Heart of the City Archives

Sacred Heart Church is an endangered landmark high on Fillmore Street.


Frosty air crosses the City on Golden Hills
by Hank Donat

There is nothing like a cold snap to keep a San Franciscan's feet on the ground. The chill reminds us that life is not lived completely in the carefree moments of adult ease and sophistication characterized by the warm glances of a best friend and something like Vince Guaraldi's "Mr. Lucky" playing in our minds as we linger over cappuccino at Citizen Cake. Rather, life is lived in the grind, between the offices, schools, churches, shopping streets and parks where we may indeed find a breathtaking view but we'd settle for a parking space.

The Sacred Heart Church at 546 Fillmore Street is the last predominantly African American Catholic church in the Western Addition. It will close for good on New Year's Eve. Though members of the congregation have been aware that the closure was likely for several months, they hadn't lost hope that the archdiocese would rally behind their efforts to save their church, which needs $3 - $8 million in repairs.

The day before Thanksgiving, in a chilling letter to Sandra Finegan of the Committee to Save Sacred Heart, Monsignor Harry Schlitt said, "The Archbishop and his advisors do not wish to entertain any plan to retrofit Sacred Heart Church." He added, "although we have no immediate plans for demolition, I would presume this to be the course that will be taken."

Opened on Fillmore Street in 1897, Sacred Heart has been recognized by some historical groups including the Friends of 1800, but the church is without protected landmark status.

At Sunday morning mass on Thanksgiving weekend, the sadness in the hearts of parishioners here was obvious. Some have been worshiping at Sacred Heart since the 1950s. Many lingered long after the service, taking time for remembrance under the church's crumbling ceiling. Some took photos.

When I observe Sacred Heart from points afar, such as Alta Plaza in Pacific Heights, I find a jewel of San Francisco. It sits majestically on the hill like our own San Gimignano, out of time, now nearly out of luck.

The Sacred Heart Gospel Choir invites one and all to its final Christmas Praise Extravaganza on December 12. The choir's musical review starts at 3 p.m. A buffet dinner gets underway at 5. Admission is free.

Also in time for the holidays, the frost between Supervisors Chris Daly and Michela Alioto-Pier culminated in a historic group-encounter Board of Supervisors meeting. Alioto-Pier unsuccessfully sought to censure Daly for aggressive behavior including Daly's telling a lobbyist to "f-off" at a public meeting.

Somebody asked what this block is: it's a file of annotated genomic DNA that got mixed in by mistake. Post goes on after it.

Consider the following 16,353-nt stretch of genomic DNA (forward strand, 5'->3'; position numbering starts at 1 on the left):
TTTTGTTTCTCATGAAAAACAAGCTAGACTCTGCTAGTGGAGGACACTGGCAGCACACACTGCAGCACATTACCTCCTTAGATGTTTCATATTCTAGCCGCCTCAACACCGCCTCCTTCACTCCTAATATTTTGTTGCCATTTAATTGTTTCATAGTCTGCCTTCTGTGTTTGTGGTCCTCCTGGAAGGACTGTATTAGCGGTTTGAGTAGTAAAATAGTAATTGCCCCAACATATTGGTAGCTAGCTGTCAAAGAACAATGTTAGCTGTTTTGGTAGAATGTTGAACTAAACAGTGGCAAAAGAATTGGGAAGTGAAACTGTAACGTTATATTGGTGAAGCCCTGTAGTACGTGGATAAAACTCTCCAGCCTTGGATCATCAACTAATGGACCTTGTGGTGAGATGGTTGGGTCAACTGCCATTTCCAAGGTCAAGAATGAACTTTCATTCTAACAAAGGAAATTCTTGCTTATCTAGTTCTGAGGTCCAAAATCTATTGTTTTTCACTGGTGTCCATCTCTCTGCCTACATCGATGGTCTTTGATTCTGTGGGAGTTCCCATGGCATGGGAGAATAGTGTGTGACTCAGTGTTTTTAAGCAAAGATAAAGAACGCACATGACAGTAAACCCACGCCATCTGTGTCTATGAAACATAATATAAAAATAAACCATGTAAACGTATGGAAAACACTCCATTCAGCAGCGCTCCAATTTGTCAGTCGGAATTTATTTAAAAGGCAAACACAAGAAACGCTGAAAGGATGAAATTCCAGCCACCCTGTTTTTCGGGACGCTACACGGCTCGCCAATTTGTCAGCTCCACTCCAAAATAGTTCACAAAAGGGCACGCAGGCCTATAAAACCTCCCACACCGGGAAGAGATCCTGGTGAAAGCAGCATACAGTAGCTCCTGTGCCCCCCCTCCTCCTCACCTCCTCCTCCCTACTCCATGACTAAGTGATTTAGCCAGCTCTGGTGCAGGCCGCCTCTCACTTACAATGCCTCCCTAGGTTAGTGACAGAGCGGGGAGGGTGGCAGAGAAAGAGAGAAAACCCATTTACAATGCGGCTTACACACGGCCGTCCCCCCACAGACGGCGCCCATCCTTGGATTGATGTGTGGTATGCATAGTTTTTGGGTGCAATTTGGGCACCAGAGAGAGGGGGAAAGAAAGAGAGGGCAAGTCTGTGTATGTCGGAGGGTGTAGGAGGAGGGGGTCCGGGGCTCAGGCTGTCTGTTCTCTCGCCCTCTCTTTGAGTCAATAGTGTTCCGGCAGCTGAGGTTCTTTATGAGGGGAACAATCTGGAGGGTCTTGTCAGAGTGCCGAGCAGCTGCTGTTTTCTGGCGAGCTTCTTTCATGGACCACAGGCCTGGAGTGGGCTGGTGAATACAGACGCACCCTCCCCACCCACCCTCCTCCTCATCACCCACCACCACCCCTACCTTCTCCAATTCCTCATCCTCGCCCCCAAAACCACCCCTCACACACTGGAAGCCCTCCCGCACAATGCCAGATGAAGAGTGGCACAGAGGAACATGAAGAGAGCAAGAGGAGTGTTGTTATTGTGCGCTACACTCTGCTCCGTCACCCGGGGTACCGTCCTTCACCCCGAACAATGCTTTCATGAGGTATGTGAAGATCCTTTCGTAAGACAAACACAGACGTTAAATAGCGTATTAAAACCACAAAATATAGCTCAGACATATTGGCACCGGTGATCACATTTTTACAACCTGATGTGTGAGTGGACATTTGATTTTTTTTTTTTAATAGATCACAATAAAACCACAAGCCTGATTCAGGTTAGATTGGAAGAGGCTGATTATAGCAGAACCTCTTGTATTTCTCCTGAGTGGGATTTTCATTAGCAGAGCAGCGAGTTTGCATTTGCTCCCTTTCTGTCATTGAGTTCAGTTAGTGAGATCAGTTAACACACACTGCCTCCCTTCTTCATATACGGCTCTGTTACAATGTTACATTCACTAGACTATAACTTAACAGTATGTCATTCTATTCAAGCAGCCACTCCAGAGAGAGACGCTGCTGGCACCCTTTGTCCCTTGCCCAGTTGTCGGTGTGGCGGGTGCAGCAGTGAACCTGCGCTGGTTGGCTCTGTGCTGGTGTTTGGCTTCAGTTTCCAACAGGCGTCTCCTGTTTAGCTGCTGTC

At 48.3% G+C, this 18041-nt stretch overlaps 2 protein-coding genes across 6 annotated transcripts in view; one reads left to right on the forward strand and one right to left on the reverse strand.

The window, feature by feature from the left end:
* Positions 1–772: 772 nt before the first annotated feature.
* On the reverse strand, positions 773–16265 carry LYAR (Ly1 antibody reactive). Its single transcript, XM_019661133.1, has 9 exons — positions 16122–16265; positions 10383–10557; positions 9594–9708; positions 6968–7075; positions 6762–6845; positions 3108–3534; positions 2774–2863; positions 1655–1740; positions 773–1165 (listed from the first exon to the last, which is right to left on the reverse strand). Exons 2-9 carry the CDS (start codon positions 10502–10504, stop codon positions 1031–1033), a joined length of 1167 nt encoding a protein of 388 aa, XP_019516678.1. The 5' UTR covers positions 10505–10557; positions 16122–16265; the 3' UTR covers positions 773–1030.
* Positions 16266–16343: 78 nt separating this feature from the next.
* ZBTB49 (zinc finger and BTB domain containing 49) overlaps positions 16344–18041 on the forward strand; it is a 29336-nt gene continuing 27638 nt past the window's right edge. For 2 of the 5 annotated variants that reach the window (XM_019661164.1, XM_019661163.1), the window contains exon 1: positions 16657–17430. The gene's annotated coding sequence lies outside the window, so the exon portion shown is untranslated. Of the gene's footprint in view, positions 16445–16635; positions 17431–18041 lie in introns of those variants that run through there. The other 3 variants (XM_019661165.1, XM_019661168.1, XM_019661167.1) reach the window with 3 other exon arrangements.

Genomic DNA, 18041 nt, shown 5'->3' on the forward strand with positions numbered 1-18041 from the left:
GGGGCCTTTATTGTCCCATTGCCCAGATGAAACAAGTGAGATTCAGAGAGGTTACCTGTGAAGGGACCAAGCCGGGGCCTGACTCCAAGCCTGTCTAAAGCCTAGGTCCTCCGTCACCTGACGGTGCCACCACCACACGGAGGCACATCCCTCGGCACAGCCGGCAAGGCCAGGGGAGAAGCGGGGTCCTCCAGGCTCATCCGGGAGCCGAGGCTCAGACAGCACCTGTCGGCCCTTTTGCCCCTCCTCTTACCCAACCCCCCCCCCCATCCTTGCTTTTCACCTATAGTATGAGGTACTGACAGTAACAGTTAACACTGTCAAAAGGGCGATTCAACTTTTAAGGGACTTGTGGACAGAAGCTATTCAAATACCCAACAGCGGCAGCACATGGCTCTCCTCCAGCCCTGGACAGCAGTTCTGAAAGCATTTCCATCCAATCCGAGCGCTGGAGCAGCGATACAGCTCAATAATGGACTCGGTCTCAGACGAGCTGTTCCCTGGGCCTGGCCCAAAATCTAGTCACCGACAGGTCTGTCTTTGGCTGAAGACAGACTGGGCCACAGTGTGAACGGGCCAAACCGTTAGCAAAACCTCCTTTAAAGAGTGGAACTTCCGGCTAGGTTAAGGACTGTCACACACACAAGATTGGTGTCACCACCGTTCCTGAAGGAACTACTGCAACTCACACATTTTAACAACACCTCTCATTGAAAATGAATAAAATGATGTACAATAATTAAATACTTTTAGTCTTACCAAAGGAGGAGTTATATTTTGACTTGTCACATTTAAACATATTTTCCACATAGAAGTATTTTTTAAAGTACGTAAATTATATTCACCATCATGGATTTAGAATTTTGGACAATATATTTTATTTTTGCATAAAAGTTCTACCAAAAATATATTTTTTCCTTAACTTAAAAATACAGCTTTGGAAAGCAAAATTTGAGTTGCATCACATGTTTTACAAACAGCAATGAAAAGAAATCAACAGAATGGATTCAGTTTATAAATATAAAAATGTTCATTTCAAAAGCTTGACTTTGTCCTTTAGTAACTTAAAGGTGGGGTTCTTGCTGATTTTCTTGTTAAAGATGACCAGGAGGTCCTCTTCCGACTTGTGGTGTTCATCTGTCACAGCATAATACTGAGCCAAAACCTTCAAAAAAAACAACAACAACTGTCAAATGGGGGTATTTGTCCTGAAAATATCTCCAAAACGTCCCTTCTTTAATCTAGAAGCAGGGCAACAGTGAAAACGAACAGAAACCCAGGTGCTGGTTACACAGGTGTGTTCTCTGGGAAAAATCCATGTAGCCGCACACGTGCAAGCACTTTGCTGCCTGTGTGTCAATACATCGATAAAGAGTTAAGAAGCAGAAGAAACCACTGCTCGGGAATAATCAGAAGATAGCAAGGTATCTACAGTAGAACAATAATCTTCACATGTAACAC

The result was an hours-long infomercial for Daly by his supports, who testified that the supervisor's language may have been obscene but evicting the seniors and the disabled for whom Daly advocates is more obscene. Joe O'Donohue, head of the Residential Builder's Association said he would give anyone "the Belfast kiss" in defense of tenants. (Only-in-SF moment: Being asked to explain the meaning of "punk-ass bitch" to the writers from the Sing Tao Daily. - HD)

Daly apologized to Alioto-Pier but ultimately reserved the right to be uncivil in defense of the downtrodden. I asked Daly what he thought a person's responsibility is for the way he shows up to others. This is a basic tenant of anger management. "My responsibility," said Daly, "is to come in here and do the best job possible for the people I represent." I've been told, and so now have you.

Glide on by: If hadn't I hadn't seen it with my own eyes, I wouldn't have believed the aplomb with which Kris Johnson and Tod Dunbar Thorpe managed the hundreds of volunteers at Glide Memorial on Thanksgiving Day.

At one point in the afternoon, with the sound of Mayor Gavin Newsom drumming with the Kings of Cali in Boedeker Park reaching the second floor of the Glide building, Thorpe and Johnson received the last of more than 800 volunteers and dispatched them to serve meals, bag lunches, and gather donated toys.

For the most part, people volunteered as families and groups, arriving in threes and fives throughout the day. One little boy named Charles was so excited about carving turkeys that his squeals of joy were heard trailing him through the halls.

I have written here that I was a terrible waiter in my youth. Now I have proof that this reputation precedes me. When I volunteer to work at Glide's Thanksgiving dinner, they put me on the phones.

You've got mail: A typical day in San Francisco started last week with a letter from Mabel Teng, informing me that my Valentine's Day marriage was null and void. My efforts to convince even some progressives and gay people that our same-sex marriages are not to blame for the Bush reelection have mostly fallen on deaf ears. What happened between now and last February, when many of these finger-pointers were so happy for us?

Heard everything yet? A SoMA-based designer I know phoned asking me if I could kindly be sure to send a horizontal greeting card this year rather than a vertical one in order to better fit his holiday display project.

And how was your week?

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Copyright 2004 Hank Donat
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